HS2 tunnel segment supplier replaces MD

Stanton Precast has announced the appointment of a new managing director.

The company is producing precast concrete segments for a 2.5km “green tunnel” being built by HS2 in Northamptonshire, known as the Chiltern Tunnel.

In August, assembly of the tunnel was paused after HS2 identified “quality issues” with some of the segments. Initial results from these tests have come back “positive”, according to HS2.

Testing is continuing to determine whether remedial work on the tunnel is needed.

However, Stanton Precast has now replaced its managing director. According to an update published on Companies House, former boss Ian Steel has been replaced by Stuart Yates.

Construction News has contacted the firm for more information around Steel’s departure. He joined the firm in February.

Although assembly work on the tunnel remains paused, excavation and foundation works are progressing on the project’s longest tunnel, in Buckinghamshire. Offsite segment production also continues.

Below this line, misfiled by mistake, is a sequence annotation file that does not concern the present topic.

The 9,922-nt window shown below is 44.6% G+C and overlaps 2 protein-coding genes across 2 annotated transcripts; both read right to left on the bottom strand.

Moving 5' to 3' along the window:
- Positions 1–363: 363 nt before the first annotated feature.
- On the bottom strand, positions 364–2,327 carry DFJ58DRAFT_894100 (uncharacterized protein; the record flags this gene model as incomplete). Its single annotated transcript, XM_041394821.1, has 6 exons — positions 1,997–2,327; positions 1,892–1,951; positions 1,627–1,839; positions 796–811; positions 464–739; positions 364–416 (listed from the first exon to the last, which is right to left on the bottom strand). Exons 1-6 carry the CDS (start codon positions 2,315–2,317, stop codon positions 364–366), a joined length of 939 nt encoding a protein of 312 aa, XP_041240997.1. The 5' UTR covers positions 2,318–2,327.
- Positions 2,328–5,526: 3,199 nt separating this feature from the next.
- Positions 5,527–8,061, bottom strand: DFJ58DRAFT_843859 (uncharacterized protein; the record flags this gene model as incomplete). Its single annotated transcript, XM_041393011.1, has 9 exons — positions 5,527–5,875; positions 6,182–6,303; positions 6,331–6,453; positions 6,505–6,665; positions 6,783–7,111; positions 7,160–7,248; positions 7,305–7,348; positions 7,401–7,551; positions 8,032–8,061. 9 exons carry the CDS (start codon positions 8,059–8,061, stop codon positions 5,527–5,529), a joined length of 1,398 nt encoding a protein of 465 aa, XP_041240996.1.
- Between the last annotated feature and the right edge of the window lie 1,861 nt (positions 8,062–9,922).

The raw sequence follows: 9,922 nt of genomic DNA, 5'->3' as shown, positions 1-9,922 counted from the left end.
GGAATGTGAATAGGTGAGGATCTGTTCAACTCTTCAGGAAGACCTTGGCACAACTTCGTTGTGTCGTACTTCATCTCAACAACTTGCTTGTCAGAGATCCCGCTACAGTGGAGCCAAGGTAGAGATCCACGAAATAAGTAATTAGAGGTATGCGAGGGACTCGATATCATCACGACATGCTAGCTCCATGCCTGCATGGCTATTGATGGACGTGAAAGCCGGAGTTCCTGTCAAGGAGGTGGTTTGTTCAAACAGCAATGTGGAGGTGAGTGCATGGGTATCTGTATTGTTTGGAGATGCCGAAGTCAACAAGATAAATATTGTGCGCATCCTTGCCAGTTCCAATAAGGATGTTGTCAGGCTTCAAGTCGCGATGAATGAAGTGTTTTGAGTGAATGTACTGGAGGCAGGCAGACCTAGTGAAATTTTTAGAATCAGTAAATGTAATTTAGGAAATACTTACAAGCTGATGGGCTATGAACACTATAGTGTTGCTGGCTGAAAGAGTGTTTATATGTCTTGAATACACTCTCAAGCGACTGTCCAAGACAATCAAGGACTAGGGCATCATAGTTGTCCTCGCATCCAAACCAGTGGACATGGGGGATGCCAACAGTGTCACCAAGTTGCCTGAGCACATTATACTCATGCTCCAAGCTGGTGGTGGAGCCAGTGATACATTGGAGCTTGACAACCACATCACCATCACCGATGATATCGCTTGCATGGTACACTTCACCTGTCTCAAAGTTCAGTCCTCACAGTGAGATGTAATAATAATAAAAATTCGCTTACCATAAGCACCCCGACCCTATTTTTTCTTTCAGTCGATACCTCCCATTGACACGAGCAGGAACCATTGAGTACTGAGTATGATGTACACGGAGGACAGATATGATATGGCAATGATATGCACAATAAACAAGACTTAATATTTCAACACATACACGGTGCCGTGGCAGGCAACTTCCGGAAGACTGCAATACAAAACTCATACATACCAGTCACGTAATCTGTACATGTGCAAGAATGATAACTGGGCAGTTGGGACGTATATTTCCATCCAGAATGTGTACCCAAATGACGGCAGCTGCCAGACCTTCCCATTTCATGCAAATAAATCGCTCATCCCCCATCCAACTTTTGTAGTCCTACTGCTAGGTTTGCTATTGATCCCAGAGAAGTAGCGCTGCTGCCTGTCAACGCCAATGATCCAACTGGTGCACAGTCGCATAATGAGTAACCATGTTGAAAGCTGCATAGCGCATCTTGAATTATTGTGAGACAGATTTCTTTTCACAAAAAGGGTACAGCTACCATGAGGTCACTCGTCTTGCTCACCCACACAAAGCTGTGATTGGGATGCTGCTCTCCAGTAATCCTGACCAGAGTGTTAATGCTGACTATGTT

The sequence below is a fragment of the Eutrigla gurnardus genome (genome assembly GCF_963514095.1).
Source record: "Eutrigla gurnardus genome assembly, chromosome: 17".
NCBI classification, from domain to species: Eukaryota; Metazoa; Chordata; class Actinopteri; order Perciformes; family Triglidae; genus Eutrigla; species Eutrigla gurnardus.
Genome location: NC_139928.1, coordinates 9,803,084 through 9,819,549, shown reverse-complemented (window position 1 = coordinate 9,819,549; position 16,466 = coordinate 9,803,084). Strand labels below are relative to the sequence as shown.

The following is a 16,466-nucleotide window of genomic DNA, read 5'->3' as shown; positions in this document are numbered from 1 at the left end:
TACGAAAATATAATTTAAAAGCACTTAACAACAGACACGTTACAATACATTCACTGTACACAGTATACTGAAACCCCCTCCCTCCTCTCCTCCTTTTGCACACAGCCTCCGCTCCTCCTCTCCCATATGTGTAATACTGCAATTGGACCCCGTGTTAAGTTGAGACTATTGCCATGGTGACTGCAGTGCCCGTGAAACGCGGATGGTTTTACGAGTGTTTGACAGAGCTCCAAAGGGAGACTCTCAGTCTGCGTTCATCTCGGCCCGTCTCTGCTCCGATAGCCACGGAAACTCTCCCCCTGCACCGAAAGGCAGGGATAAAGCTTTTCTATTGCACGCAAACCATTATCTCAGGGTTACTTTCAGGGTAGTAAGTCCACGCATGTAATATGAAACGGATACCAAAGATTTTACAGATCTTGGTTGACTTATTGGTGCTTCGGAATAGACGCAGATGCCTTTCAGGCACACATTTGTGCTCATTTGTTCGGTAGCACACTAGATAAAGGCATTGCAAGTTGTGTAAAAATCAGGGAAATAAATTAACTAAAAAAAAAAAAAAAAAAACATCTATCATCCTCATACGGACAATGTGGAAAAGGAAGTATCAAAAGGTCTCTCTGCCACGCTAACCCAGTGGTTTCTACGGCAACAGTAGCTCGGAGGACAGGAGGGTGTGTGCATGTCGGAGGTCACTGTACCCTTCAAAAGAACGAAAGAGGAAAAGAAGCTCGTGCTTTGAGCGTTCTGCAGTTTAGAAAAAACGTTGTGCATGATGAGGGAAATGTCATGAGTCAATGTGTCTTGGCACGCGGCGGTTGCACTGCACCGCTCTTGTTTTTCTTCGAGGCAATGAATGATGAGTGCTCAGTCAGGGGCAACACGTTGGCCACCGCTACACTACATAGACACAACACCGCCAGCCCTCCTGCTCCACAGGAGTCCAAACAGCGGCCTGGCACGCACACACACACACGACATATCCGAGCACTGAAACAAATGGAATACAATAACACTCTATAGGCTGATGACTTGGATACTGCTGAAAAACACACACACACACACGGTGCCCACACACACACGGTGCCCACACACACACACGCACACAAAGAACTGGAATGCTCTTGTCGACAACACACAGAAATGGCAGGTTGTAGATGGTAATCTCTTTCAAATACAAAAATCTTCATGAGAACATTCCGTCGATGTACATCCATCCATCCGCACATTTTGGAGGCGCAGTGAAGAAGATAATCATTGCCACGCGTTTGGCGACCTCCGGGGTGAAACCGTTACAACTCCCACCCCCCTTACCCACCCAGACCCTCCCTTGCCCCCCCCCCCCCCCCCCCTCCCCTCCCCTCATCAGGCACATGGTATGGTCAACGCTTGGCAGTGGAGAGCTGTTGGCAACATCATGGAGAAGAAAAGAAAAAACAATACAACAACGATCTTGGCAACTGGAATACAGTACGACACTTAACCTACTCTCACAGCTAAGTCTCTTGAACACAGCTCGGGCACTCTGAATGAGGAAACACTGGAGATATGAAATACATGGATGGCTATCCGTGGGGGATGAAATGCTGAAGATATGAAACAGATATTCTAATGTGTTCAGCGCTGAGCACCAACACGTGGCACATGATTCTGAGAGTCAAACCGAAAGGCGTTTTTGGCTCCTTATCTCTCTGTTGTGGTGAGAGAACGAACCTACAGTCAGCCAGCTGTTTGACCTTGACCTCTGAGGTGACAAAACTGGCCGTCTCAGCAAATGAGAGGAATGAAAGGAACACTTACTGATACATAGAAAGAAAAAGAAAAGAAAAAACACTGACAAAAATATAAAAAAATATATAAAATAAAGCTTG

A HS2 spokesperson told CN initial test results into the quality issues had been “positive”. However, they were unable to confirm when assembly work would restart and whether remedial action was needed.

They said: “Chipping Warden is the first of three green tunnels made of precast segments and it’s important we take the time to get the quality assurance and installation process right.

“Initial test results have been positive and we are actively engaging with our supply chain partners to ensure that we are ready to restart assembly as soon as possible.”

In total, Derbyshire-based Stanton will produce more than 13,290 tunnel segments to form the three green tunnels, while more than 5,020 individual tunnel segments will be produced by the firm as part of the contract awarded by HS2’s main works contractor, EKFB – a team made up of Eiffage, Kier, Ferrovial and Bam Nuttall.

Four miles of tunnel will be built offsite in thousands of sections at the Ilkeston factory before being shipped to site and assembled at three locations in rural Buckinghamshire and Northamptonshire, to reduce disruption and improve efficiency.

All major structures on the HS2 project are designed to achieve a minimum of 120 years before major maintenance.

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